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Fatal Fury Special (餓狼がろう伝説でんせつスペシャル, lit. "Legend of the Hungry Wolf Special") is an update of Fatal Fury 2 released in 1993 by SNK that adds three characters from the first Fatal Fury game, a hidden character, and turns the four CPU-only bosses from Fatal Fury 2 into playable characters themselves.

This game was one of the most popular games in Japan in 1993. It has been said that, as a result of the popularity that ensued from Ryo Sakazaki being a hidden character in this game, The King of Fighters as a series was born.

This game was later ported to the Game Gear and SNES by Takara, to the Sega CD by Victor Interactive Studios/JVC Digital Studios, and to PC Engine CD by Hudson Soft. SNK Playmore released a Xbox 360 port on September 5, 2007 on Xbox Live Arcade and a Microsoft Windows port on January 9, 2016, as part of Humble NeoGeo 25th Anniversary.

A Japan-only pachinko version was also released using the game's Japanese name.


Geese Howard: a man feared by the world as the dark ruler of South Town. He shocked the land with his violent techniques and was confident that no one could ever top him. To rid himself of the man, Geese took the life of the street champ, Jeff Bogard. However, several years later, three men arose to stop Geese's ambition. They were the sons of dead Jeff, Terry and Andy Bogard, and Muai Thai champ, Joe Higashi.

After Geese was defeated by them, he was believed to be dead. However, as time passed, a disturbing rumor began to float around the world.

Geese is alive.

His younger half-brother, Wolfgang Krauser, took the reigns of the underworld after his elder brother's passing. However, the resurrected Geese deprives Krauser of his seat of glory and the Bogard brothers burn with the flames of revenge. Terry and Andy hear where Geese is located.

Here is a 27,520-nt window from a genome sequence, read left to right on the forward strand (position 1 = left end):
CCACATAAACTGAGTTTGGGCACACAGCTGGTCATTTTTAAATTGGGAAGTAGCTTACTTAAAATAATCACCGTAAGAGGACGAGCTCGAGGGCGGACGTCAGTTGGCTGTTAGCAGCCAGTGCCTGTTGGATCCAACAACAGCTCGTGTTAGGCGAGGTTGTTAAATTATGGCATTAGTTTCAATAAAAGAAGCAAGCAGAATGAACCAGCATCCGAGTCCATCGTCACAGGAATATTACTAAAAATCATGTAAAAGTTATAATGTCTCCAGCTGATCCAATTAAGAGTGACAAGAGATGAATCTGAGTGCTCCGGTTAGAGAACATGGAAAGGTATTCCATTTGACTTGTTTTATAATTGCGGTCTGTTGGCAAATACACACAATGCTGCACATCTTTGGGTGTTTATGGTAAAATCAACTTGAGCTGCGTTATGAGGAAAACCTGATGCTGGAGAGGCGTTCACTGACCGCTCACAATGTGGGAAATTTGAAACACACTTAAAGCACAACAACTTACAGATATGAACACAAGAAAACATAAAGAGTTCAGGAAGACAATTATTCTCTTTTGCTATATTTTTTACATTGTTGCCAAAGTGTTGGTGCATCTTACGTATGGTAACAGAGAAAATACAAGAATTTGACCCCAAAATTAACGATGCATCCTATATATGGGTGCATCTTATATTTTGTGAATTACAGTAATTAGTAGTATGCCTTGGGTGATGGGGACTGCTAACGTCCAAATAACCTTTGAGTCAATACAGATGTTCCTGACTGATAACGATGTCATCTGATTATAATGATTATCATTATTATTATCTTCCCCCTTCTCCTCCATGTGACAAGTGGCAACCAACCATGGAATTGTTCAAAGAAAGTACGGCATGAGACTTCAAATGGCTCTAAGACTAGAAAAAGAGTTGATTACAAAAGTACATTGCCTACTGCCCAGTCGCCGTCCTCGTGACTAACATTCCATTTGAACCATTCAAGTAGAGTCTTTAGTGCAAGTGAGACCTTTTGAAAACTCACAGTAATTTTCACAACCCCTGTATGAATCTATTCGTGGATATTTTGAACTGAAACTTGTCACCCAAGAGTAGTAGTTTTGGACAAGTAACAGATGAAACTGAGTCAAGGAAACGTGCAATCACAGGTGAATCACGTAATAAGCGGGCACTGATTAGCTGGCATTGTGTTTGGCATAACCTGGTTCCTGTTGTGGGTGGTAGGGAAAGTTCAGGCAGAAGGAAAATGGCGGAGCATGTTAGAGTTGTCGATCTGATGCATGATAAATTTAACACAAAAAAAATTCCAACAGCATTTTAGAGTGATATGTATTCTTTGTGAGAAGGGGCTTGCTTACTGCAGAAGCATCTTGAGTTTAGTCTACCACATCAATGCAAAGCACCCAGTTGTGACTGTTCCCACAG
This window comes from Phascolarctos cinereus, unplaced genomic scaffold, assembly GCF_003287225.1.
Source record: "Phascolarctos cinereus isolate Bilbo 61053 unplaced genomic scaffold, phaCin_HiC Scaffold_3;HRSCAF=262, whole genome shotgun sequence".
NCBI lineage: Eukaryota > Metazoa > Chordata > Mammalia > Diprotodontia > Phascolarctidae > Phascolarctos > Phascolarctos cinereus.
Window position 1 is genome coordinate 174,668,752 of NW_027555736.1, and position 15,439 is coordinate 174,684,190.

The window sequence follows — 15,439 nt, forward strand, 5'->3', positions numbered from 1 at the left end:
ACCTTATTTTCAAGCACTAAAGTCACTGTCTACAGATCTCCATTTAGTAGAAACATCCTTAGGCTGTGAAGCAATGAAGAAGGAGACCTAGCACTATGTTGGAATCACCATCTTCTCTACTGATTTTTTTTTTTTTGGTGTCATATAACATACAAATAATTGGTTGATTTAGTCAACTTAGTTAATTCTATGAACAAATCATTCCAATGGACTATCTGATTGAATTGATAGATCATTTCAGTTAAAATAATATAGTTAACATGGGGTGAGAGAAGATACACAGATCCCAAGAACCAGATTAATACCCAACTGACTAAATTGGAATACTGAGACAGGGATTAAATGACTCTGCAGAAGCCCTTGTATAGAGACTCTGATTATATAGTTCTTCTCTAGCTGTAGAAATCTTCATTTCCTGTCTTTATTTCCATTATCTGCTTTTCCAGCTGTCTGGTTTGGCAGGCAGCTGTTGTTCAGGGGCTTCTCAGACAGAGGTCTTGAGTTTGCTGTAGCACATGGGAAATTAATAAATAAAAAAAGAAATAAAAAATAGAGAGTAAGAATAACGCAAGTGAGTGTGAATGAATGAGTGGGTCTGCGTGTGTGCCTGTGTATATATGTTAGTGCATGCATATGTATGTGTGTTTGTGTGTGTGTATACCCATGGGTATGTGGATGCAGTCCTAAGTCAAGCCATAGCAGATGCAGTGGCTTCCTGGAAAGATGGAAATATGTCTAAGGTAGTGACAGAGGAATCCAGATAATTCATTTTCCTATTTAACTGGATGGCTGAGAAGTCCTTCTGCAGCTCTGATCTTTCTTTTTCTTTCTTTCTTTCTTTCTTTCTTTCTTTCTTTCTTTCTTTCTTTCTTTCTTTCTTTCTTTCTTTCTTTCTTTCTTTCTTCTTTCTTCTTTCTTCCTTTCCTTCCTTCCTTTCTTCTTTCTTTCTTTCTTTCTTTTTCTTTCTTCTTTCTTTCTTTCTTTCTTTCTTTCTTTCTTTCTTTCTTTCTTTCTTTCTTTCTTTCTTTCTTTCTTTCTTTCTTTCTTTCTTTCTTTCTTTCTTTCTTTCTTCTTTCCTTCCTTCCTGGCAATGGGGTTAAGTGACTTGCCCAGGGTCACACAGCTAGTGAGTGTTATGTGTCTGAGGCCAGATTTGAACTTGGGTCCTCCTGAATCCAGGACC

"We're coming for you, Geese!"

A new legend is about to begin.


Plane Shifting and Desperation Attacks

Each character's battle arena has 2 planes: the foreground and the background. Throughout the battle, the fighters can shift between planes for strategic fighting and avoiding attacks. Each fighter can even execute jumping attacks toward an opponent on the opposite plane or quickly roll between planes. Remember that changing planes can be used to your advantage! Take note that certain boss arenas only have a single plane. Knocking a character to the background inflicts extra damage due to certain obstacles!

In addition, every character in Fatal Fury Special has a unique set of 2-4 fatal blows. However, once his health drops below 33% and the gauge flashes red, he can execute a complex Desperation Move. This secret technique is so powerful it can inflict as much as half a gauge's worth of damage in a single blow! These Desperation Moves have complex joystick and button combinations, yet you can do this infinitely as long as your character remains alive to do so. Use them to turn the tide of battle to your favor!

Differences from Fatal Fury 2

  • The intro sequence was changed in Fatal Fury Special.
  • In the How to Play tutorial, the opponent that showcased how the players control the fighter while also fighting against their enemy now uses Geese Howard as the training dummy instead of Andy Bogard in Fatal Fury Special.
  • Player select character portraits replace the eight still sprites from Fatal Fury 2 for the player select screen.
  • The four CPU-only bosses in Fatal Fury 2 are now playable in Fatal Fury Special.
  • The no points icons for rounds from Fatal Fury 2 were removed.
  • The character still sprites were replaced with the in-game sprites and the animation of the globe from Fatal Fury 2 was removed and replaced with a frame of the location during the versus screen in Fatal Fury Special.
  • Most of the fighters had received new and unique dialogue in Fatal Fury Special and some previous win quotes were changed, such as Terry Bogard now saying "Wubba, Wubba. I'm in the Pink today, boy!" instead of saying "You were good." and "Kuu... I've won again without trying".